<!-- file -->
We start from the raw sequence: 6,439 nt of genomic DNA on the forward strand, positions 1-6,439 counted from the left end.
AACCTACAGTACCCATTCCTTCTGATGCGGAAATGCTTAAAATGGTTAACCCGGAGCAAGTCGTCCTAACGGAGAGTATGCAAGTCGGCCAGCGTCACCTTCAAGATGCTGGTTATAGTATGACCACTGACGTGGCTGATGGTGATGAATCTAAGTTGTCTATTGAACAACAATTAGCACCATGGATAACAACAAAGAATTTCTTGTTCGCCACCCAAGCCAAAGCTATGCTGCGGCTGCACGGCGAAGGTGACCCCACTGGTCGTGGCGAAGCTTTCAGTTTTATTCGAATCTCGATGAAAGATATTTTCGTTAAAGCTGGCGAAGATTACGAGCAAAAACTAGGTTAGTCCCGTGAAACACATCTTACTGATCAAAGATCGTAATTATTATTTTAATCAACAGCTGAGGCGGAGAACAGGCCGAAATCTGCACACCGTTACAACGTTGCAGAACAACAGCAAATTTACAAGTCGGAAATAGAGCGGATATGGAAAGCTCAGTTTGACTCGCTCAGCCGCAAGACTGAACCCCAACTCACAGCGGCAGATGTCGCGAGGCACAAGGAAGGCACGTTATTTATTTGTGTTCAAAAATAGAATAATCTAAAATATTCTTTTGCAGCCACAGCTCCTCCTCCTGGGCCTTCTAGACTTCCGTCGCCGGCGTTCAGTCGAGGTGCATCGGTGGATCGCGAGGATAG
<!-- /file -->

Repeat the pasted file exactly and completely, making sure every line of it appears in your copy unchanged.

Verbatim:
We start from the raw sequence: 6,439 nt of genomic DNA on the forward strand, positions 1-6,439 counted from the left end.
AACCTACAGTACCCATTCCTTCTGATGCGGAAATGCTTAAAATGGTTAACCCGGAGCAAGTCGTCCTAACGGAGAGTATGCAAGTCGGCCAGCGTCACCTTCAAGATGCTGGTTATAGTATGACCACTGACGTGGCTGATGGTGATGAATCTAAGTTGTCTATTGAACAACAATTAGCACCATGGATAACAACAAAGAATTTCTTGTTCGCCACCCAAGCCAAAGCTATGCTGCGGCTGCACGGCGAAGGTGACCCCACTGGTCGTGGCGAAGCTTTCAGTTTTATTCGAATCTCGATGAAAGATATTTTCGTTAAAGCTGGCGAAGATTACGAGCAAAAACTAGGTTAGTCCCGTGAAACACATCTTACTGATCAAAGATCGTAATTATTATTTTAATCAACAGCTGAGGCGGAGAACAGGCCGAAATCTGCACACCGTTACAACGTTGCAGAACAACAGCAAATTTACAAGTCGGAAATAGAGCGGATATGGAAAGCTCAGTTTGACTCGCTCAGCCGCAAGACTGAACCCCAACTCACAGCGGCAGATGTCGCGAGGCACAAGGAAGGCACGTTATTTATTTGTGTTCAAAAATAGAATAATCTAAAATATTCTTTTGCAGCCACAGCTCCTCCTCCTGGGCCTTCTAGACTTCCGTCGCCGGCGTTCAGTCGAGGTGCATCGGTGGATCGCGAGGATAG